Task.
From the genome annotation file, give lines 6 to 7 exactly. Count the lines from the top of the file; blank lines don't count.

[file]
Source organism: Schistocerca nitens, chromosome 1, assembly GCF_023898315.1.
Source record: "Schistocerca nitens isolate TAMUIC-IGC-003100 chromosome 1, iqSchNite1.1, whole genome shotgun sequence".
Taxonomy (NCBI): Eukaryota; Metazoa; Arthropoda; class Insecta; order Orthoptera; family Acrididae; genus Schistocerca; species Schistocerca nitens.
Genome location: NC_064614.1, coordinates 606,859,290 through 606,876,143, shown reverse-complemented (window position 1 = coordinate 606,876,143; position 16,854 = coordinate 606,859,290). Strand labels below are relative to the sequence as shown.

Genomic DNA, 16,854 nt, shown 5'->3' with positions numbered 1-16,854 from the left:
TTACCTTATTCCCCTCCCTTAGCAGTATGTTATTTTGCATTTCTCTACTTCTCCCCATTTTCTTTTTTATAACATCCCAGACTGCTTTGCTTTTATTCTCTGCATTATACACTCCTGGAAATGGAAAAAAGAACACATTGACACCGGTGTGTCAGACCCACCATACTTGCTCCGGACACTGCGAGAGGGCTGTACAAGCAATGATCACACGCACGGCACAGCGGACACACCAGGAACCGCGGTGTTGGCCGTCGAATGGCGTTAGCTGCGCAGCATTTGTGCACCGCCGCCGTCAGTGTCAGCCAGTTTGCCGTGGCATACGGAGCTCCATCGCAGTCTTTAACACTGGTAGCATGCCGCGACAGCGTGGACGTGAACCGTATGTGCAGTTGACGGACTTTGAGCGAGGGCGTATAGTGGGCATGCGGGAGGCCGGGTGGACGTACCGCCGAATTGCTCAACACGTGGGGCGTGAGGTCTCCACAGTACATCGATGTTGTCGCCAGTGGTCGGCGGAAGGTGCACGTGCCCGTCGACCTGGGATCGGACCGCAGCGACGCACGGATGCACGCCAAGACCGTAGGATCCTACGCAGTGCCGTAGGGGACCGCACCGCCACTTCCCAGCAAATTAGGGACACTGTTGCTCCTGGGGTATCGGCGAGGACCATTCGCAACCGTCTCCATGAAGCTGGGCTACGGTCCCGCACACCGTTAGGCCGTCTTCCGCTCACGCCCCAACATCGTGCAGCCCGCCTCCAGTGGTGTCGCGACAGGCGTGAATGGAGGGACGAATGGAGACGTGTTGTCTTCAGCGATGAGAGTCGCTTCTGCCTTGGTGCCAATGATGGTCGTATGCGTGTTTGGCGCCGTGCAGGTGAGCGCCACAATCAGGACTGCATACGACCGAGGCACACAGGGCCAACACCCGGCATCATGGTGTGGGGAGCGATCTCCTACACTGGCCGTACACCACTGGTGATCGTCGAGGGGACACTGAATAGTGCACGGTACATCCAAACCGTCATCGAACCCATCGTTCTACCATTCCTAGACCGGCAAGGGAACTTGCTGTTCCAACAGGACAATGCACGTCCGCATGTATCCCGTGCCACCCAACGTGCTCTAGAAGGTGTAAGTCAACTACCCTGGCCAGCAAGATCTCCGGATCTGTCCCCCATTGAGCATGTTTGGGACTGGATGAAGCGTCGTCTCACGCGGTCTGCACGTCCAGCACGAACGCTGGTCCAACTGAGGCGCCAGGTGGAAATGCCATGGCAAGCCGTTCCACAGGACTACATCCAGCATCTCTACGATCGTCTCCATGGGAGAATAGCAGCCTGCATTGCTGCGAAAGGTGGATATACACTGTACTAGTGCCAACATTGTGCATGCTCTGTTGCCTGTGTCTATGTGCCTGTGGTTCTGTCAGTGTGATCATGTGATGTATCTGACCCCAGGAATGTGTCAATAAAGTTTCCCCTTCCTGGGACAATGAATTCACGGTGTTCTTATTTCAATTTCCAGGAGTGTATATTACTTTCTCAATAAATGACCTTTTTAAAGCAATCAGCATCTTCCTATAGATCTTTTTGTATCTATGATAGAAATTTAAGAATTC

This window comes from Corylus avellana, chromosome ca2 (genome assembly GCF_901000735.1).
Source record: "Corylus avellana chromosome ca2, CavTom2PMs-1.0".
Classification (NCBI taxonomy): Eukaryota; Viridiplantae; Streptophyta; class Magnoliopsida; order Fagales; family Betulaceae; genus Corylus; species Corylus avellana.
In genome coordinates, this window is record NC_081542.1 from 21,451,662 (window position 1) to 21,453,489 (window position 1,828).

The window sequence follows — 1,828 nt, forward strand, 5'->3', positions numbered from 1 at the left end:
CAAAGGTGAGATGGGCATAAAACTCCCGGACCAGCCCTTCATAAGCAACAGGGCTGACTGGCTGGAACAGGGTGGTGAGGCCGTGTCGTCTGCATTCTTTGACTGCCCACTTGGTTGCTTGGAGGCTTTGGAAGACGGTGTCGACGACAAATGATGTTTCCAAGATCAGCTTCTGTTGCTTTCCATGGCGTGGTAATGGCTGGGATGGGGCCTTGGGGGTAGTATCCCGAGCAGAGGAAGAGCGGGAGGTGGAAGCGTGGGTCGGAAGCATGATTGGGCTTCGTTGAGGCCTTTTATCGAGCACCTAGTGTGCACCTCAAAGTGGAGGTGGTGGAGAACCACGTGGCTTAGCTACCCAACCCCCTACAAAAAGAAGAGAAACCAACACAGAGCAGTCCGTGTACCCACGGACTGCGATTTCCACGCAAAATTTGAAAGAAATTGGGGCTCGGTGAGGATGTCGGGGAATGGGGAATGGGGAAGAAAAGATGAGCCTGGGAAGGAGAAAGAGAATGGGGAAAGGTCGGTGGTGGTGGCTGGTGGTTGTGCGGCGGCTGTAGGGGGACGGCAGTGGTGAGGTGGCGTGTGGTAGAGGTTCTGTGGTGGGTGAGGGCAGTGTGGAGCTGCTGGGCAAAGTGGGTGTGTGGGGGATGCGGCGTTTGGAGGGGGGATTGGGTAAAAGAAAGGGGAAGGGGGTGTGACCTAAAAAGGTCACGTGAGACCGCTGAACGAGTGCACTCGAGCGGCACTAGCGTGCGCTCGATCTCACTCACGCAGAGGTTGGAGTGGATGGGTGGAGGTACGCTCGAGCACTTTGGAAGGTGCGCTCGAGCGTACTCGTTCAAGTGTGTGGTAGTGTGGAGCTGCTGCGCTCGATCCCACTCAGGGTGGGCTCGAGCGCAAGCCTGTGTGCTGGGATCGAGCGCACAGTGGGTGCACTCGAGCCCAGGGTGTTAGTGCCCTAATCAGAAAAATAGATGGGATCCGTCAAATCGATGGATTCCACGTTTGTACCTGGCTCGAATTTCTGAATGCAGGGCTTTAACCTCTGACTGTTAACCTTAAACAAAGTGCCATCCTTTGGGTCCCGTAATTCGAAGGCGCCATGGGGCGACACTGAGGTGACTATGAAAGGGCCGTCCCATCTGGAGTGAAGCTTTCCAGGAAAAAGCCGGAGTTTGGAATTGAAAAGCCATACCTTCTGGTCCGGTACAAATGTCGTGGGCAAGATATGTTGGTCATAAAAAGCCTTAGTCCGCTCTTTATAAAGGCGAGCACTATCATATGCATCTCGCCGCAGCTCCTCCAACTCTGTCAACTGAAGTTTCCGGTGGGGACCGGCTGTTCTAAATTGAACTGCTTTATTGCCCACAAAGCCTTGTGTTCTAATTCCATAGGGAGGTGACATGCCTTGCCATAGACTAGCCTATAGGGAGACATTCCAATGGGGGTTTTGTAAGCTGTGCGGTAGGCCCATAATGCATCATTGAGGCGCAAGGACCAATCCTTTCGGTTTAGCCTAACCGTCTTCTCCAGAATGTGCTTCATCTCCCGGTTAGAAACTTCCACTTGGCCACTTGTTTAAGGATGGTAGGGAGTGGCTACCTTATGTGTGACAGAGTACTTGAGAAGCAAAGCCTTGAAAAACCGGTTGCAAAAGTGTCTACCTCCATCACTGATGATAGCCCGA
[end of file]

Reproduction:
TTACCTTATTCCCCTCCCTTAGCAGTATGTTATTTTGCATTTCTCTACTTCTCCCCATTTTCTTTTTTATAACATCCCAGACTGCTTTGCTTTTATTCTCTGCATTATACACTCCTGGAAATGGAAAAAAGAACACATTGACACCGGTGTGTCAGACCCACCATACTTGCTCCGGACACTGCGAGAGGGCTGTACAAGCAATGATCACACGCACGGCACAGCGGACACACCAGGAACCGCGGTGTTGGCCGTCGAATGGCGTTAGCTGCGCAGCATTTGTGCACCGCCGCCGTCAGTGTCAGCCAGTTTGCCGTGGCATACGGAGCTCCATCGCAGTCTTTAACACTGGTAGCATGCCGCGACAGCGTGGACGTGAACCGTATGTGCAGTTGACGGACTTTGAGCGAGGGCGTATAGTGGGCATGCGGGAGGCCGGGTGGACGTACCGCCGAATTGCTCAACACGTGGGGCGTGAGGTCTCCACAGTACATCGATGTTGTCGCCAGTGGTCGGCGGAAGGTGCACGTGCCCGTCGACCTGGGATCGGACCGCAGCGACGCACGGATGCACGCCAAGACCGTAGGATCCTACGCAGTGCCGTAGGGGACCGCACCGCCACTTCCCAGCAAATTAGGGACACTGTTGCTCCTGGGGTATCGGCGAGGACCATTCGCAACCGTCTCCATGAAGCTGGGCTACGGTCCCGCACACCGTTAGGCCGTCTTCCGCTCACGCCCCAACATCGTGCAGCCCGCCTCCAGTGGTGTCGCGACAGGCGTGAATGGAGGGACGAATGGAGACGTGTTGTCTTCAGCGATGAGAGTCGCTTCTGCCTTGGTGCCAATGATGGTCGTATGCGTGTTTGGCGCCGTGCAGGTGAGCGCCACAATCAGGACTGCATACGACCGAGGCACACAGGGCCAACACCCGGCATCATGGTGTGGGGAGCGATCTCCTACACTGGCCGTACACCACTGGTGATCGTCGAGGGGACACTGAATAGTGCACGGTACATCCAAACCGTCATCGAACCCATCGTTCTACCATTCCTAGACCGGCAAGGGAACTTGCTGTTCCAACAGGACAATGCACGTCCGCATGTATCCCGTGCCACCCAACGTGCTCTAGAAGGTGTAAGTCAACTACCCTGGCCAGCAAGATCTCCGGATCTGTCCCCCATTGAGCATGTTTGGGACTGGATGAAGCGTCGTCTCACGCGGTCTGCACGTCCAGCACGAACGCTGGTCCAACTGAGGCGCCAGGTGGAAATGCCATGGCAAGCCGTTCCACAGGACTACATCCAGCATCTCTACGATCGTCTCCATGGGAGAATAGCAGCCTGCATTGCTGCGAAAGGTGGATATACACTGTACTAGTGCCAACATTGTGCATGCTCTGTTGCCTGTGTCTATGTGCCTGTGGTTCTGTCAGTGTGATCATGTGATGTATCTGACCCCAGGAATGTGTCAATAAAGTTTCCCCTTCCTGGGACAATGAATTCACGGTGTTCTTATTTCAATTTCCAGGAGTGTATATTACTTTCTCAATAAATGACCTTTTTAAAGCAATCAGCATCTTCCTATAGATCTTTTTGTATCTATGATAGAAATTTAAGAATTC

This window comes from Corylus avellana, chromosome ca2 (genome assembly GCF_901000735.1).